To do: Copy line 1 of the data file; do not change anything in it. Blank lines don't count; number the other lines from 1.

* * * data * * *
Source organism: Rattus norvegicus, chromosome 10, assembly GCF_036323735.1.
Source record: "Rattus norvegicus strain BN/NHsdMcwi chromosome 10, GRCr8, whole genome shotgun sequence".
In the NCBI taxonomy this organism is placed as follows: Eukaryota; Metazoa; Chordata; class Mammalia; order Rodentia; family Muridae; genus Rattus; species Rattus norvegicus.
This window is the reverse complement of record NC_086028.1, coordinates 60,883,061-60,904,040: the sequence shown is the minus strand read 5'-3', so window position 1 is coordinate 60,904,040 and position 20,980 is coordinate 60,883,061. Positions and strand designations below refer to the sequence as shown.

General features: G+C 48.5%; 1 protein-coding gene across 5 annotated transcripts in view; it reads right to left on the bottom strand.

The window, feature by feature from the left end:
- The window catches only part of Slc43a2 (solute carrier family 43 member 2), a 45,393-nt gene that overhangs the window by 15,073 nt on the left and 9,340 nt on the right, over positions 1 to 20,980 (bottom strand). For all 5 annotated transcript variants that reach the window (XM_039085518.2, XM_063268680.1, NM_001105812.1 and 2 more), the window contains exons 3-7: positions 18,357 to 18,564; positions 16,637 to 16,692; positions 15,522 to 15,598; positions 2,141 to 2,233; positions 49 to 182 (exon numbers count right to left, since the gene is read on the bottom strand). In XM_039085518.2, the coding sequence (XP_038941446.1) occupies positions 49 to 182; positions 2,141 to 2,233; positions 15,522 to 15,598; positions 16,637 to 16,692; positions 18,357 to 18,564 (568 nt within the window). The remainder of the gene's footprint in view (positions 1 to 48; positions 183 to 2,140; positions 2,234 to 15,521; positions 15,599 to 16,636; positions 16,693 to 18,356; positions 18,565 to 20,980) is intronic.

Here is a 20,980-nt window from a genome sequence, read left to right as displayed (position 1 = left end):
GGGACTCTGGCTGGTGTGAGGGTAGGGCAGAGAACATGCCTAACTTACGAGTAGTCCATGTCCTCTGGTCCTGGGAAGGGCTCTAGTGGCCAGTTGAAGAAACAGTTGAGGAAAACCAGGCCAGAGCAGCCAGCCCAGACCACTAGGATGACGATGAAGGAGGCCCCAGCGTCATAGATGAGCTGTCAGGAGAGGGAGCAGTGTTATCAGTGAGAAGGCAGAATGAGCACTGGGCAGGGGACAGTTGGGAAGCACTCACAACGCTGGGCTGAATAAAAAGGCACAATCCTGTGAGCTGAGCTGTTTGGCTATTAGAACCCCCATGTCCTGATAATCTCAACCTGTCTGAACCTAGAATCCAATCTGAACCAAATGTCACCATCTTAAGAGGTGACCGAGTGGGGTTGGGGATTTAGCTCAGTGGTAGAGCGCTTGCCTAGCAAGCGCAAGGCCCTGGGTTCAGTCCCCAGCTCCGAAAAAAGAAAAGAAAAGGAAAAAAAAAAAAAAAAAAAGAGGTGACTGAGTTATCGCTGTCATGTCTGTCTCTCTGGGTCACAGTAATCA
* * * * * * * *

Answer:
Source organism: Rattus norvegicus, chromosome 10, assembly GCF_036323735.1.